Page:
A tsunami could soon hit major cities on or near the Mediterranean Sea including Marseille, Alexandria and Istanbul, with a nearly 100 percent chance of a wave reaching more than a meter high in the next 30 years, UNESCO said.
The risk of a tsunami in Mediterranean coastal communities is predicted to soar as sea levels rise.
While communities in the Pacific and Indian Ocean, where most tsunamis occur, were often aware of the dangers, it was underestimated in other coastal regions, including the Mediterranean, UNESCO said.
The UN organization said that five at-risk communities in the Mediterranean would join 40 other “tsunami-ready” towns and cities in 21 countries by next year. As well as Marseille, Alexandria and Istanbul, they include Cannes and Chipiona, a town on Spain’s Atlantic coast near Cadiz.
The “tsunami-ready” program is part of UNESCO’S broader effort, launched ahead of the UN Ocean Conference in Lisbon next week, to ensure that all at-risk communities know what to do in the event of a tsunami by 2030.
“The tsunamis of 2004 and 2011 were a wake-up call,” UNESCO lead tsunami expert Bernardo Aliaga said. “We have come a long way since 2004. We are safer today, but there are gaps in preparedness and we need to improve; we need to make sure warnings are understood by visitors and communities.”
The Indian Ocean tsunami on Boxing Day in 2004, the deadliest in history, killed an estimated 230,000 people in 14 countries, while the magnitude 9.1 earthquake and tsunami in 2011, which reached nearly 40m in height, killed 18,000 people in Japan.
Since the 2004 tsunami, UNESCO’s Pacific Tsunami Warning Center, hosted by the US, has responded to 125 tsunami events, averaging seven a year.
“The upstream part is in good shape” Aliaga said. “Work has been done to establish 12 tsunami-warning centers covering most of the ocean, including the Mediterranean.”
The warning centers include five in the Mediterranean and northeast Atlantic, including Greece, Turkey, Italy, France and Portugal.
“The risk of tsunami is underestimated in most areas, including the Mediterranean,” Aliaga said. “Events are not very frequent and the risk does not translate from one generation to another.”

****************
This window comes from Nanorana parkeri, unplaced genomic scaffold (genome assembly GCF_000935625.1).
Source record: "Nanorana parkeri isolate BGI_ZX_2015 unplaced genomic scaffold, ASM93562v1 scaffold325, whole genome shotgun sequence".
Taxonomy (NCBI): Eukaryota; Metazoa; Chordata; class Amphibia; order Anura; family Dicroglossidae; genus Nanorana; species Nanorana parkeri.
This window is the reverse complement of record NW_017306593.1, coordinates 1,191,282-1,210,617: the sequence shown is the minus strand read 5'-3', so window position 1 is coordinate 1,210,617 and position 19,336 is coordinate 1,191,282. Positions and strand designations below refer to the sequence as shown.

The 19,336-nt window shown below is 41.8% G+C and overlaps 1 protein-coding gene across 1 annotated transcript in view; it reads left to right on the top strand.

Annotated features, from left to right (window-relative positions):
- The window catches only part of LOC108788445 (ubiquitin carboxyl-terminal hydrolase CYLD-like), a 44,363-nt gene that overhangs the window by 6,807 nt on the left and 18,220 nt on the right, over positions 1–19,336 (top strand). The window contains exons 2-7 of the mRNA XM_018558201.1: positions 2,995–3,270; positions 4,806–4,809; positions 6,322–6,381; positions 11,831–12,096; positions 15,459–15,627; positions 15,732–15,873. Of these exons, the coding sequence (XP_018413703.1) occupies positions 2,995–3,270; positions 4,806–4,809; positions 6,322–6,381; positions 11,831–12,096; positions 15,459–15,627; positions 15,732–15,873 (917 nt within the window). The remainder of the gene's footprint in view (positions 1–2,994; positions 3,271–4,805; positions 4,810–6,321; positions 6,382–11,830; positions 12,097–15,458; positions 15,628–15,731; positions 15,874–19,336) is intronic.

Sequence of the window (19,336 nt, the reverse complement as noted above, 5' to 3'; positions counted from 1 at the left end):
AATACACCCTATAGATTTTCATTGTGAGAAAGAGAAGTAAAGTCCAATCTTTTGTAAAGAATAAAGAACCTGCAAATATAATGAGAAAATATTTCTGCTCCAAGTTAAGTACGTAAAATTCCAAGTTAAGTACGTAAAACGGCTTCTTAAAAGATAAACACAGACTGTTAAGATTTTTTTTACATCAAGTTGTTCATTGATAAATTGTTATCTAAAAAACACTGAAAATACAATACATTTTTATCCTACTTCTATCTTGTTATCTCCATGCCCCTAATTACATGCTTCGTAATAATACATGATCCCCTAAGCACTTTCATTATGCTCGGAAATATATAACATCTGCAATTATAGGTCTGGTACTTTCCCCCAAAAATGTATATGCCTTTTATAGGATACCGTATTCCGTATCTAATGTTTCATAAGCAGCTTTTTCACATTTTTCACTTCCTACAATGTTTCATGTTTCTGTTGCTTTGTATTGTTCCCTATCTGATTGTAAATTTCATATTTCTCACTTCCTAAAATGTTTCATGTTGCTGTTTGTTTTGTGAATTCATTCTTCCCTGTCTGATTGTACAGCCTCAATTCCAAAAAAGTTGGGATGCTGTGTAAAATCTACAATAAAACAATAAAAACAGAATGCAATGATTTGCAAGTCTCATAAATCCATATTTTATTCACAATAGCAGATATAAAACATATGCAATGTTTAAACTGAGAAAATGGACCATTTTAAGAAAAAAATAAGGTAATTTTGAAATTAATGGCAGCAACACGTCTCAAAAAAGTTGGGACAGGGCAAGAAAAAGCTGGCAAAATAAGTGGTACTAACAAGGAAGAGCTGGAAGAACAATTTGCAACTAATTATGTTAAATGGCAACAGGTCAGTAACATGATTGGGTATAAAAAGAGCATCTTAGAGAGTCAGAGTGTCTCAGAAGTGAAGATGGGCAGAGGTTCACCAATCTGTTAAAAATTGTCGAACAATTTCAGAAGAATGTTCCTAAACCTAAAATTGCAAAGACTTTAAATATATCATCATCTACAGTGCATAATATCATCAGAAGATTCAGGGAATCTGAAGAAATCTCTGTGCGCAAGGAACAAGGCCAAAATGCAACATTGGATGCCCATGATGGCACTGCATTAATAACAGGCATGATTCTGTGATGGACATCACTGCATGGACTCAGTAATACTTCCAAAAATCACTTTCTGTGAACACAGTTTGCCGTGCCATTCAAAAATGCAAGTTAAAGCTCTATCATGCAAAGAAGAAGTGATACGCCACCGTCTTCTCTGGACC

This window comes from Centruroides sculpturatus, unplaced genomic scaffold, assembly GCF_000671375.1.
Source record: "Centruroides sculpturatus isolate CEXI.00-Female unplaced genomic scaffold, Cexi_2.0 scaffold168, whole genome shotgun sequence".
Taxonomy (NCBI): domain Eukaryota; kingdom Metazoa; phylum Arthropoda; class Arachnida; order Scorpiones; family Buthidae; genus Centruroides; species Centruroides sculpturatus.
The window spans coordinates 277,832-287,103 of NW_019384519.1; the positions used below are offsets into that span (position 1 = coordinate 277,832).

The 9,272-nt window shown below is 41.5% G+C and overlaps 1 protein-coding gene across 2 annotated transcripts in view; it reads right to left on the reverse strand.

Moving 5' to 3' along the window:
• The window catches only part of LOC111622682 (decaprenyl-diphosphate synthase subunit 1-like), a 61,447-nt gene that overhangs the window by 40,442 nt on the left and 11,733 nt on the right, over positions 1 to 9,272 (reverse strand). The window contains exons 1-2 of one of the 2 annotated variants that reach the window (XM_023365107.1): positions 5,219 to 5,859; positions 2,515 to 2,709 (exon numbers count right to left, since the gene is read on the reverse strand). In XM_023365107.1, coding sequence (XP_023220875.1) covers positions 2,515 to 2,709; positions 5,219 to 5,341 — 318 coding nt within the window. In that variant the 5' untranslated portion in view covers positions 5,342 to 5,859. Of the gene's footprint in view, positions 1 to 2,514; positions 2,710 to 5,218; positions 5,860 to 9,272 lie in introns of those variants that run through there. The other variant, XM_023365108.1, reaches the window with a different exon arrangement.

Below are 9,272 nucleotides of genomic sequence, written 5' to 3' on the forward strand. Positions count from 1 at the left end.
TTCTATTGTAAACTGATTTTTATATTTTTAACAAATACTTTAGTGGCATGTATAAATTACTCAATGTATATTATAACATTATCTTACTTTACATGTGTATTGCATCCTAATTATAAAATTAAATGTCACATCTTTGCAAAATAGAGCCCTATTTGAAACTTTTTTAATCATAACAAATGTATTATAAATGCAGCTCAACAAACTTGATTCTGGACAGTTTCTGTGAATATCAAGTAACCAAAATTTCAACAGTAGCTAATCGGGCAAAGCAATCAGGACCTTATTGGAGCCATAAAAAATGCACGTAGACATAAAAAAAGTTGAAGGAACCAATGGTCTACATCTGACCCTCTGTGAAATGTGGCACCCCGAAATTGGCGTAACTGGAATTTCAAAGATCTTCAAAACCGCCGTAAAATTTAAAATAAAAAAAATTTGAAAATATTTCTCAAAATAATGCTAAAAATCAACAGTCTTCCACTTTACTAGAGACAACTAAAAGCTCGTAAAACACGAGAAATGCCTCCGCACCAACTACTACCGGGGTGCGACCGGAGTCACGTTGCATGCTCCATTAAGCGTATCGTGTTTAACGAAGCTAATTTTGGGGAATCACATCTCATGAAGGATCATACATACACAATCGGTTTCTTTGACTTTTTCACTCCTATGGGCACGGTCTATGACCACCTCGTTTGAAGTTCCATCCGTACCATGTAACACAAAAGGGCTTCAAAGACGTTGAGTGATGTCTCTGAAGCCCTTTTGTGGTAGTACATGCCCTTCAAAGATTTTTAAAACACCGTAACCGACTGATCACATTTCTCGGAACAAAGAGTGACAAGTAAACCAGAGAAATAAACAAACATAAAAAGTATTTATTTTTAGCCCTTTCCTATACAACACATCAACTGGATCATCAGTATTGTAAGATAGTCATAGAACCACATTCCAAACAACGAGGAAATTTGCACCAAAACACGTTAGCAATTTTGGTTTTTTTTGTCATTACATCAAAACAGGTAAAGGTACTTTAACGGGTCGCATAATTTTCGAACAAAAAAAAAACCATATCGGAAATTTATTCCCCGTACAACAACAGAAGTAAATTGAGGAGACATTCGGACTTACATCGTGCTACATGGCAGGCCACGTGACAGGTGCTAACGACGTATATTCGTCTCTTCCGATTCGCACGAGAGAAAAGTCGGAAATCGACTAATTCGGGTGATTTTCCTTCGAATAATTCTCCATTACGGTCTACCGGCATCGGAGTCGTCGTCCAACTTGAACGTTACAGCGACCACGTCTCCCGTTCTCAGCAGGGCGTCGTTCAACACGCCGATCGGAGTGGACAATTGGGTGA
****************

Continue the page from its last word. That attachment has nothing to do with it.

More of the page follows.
“We need to get the message out,” he added. “In the Mediterranean, there is no question about it: It is not if, it’s when.”
One of the deadliest earthquakes in history hit Portugal on All Saints’ Day in 1755, generating a tsunami 6m high in Lisbon and Cadiz. Up to 50,000 people died in the earthquake, but many unsuspecting others perished in the ensuing fires and tsunami.
Tsunamis just 1.5m to 2m high can lift vehicles off the ground, while smaller waves can result in walls of water traveling at 65kph.
“The warning is not the full story,” Aliaga said. “The second part is community preparedness — how people behave and react. That has a way to go.”
He cited the case of Tilly Smith, a 10-year-old British girl who led 100 people, including her family, to safety in the 2004 tsunami. She had been told by her geography teacher at school to evacuate immediately on seeing receding water.
Sea-level rises, which increase the impact of tsunamis on coastal communities, are “one more reason to increase the pace of our work,” he said.
“The link is that sea-level rise increases the impact of tsunamis,” he added.
Authorities in Alexandria, Istanbul, Marseille, Cannes and Chipiona are working on “tsunami-ready” preparedness, including evacuation signs and procedures, as well as plans for warning tourists, he said.
“We want 100 percent of communities, where there is a proven hazard, to be ready to respond by 2030,” he said. “They will have evacuation maps, they will have carried out exercises and they will already have in place 24-hour alerts.”
Alerts were triggered about 10 minutes after an earthquake hit, he said, and could take the form of anything from bullhorns to WhatsApp messages.
“If it’s a local tsunami, you have 20 minutes maximum before the first wave hits. The second wave is larger and comes 40 minutes after the first one. You still have the possibility of escape,” he said.
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